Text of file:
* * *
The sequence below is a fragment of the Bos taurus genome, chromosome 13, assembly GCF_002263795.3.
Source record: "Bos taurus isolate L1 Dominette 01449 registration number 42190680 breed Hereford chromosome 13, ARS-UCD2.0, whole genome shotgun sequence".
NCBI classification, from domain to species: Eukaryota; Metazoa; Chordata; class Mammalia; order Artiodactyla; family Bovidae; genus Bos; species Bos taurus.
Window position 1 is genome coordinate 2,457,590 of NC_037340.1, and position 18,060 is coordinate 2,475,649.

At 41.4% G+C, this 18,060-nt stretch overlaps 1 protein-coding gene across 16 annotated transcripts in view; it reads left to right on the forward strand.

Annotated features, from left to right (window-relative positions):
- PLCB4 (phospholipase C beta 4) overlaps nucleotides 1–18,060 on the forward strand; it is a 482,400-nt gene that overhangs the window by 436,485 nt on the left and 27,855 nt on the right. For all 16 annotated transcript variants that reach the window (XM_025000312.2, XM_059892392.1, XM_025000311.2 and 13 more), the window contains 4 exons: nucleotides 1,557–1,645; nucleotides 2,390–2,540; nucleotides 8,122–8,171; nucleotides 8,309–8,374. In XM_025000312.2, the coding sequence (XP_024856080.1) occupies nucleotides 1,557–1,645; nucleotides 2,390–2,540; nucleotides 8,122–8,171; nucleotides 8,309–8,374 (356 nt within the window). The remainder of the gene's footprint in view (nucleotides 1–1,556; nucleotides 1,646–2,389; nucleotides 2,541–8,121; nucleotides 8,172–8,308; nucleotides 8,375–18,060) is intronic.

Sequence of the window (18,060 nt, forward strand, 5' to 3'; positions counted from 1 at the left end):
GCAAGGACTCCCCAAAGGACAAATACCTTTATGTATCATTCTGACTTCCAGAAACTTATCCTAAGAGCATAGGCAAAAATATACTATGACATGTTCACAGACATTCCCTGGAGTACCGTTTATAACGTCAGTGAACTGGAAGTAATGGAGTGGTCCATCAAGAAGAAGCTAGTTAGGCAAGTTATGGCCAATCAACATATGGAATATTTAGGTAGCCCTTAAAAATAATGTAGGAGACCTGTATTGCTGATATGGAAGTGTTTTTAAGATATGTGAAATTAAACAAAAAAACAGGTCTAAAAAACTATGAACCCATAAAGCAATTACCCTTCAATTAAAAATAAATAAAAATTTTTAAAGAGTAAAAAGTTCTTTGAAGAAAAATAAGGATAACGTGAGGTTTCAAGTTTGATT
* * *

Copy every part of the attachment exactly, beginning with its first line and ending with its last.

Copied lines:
The sequence below is a fragment of the Bos taurus genome, chromosome 13, assembly GCF_002263795.3.
Source record: "Bos taurus isolate L1 Dominette 01449 registration number 42190680 breed Hereford chromosome 13, ARS-UCD2.0, whole genome shotgun sequence".
NCBI classification, from domain to species: Eukaryota; Metazoa; Chordata; class Mammalia; order Artiodactyla; family Bovidae; genus Bos; species Bos taurus.
Window position 1 is genome coordinate 2,457,590 of NC_037340.1, and position 18,060 is coordinate 2,475,649.

At 41.4% G+C, this 18,060-nt stretch overlaps 1 protein-coding gene across 16 annotated transcripts in view; it reads left to right on the forward strand.

Annotated features, from left to right (window-relative positions):
- PLCB4 (phospholipase C beta 4) overlaps nucleotides 1–18,060 on the forward strand; it is a 482,400-nt gene that overhangs the window by 436,485 nt on the left and 27,855 nt on the right. For all 16 annotated transcript variants that reach the window (XM_025000312.2, XM_059892392.1, XM_025000311.2 and 13 more), the window contains 4 exons: nucleotides 1,557–1,645; nucleotides 2,390–2,540; nucleotides 8,122–8,171; nucleotides 8,309–8,374. In XM_025000312.2, the coding sequence (XP_024856080.1) occupies nucleotides 1,557–1,645; nucleotides 2,390–2,540; nucleotides 8,122–8,171; nucleotides 8,309–8,374 (356 nt within the window). The remainder of the gene's footprint in view (nucleotides 1–1,556; nucleotides 1,646–2,389; nucleotides 2,541–8,121; nucleotides 8,172–8,308; nucleotides 8,375–18,060) is intronic.

Sequence of the window (18,060 nt, forward strand, 5' to 3'; positions counted from 1 at the left end):
GCAAGGACTCCCCAAAGGACAAATACCTTTATGTATCATTCTGACTTCCAGAAACTTATCCTAAGAGCATAGGCAAAAATATACTATGACATGTTCACAGACATTCCCTGGAGTACCGTTTATAACGTCAGTGAACTGGAAGTAATGGAGTGGTCCATCAAGAAGAAGCTAGTTAGGCAAGTTATGGCCAATCAACATATGGAATATTTAGGTAGCCCTTAAAAATAATGTAGGAGACCTGTATTGCTGATATGGAAGTGTTTTTAAGATATGTGAAATTAAACAAAAAAACAGGTCTAAAAAACTATGAACCCATAAAGCAATTACCCTTCAATTAAAAATAAATAAAAATTTTTAAAGAGTAAAAAGTTCTTTGAAGAAAAATAAGGATAACGTGAGGTTTCAAGTTTGATT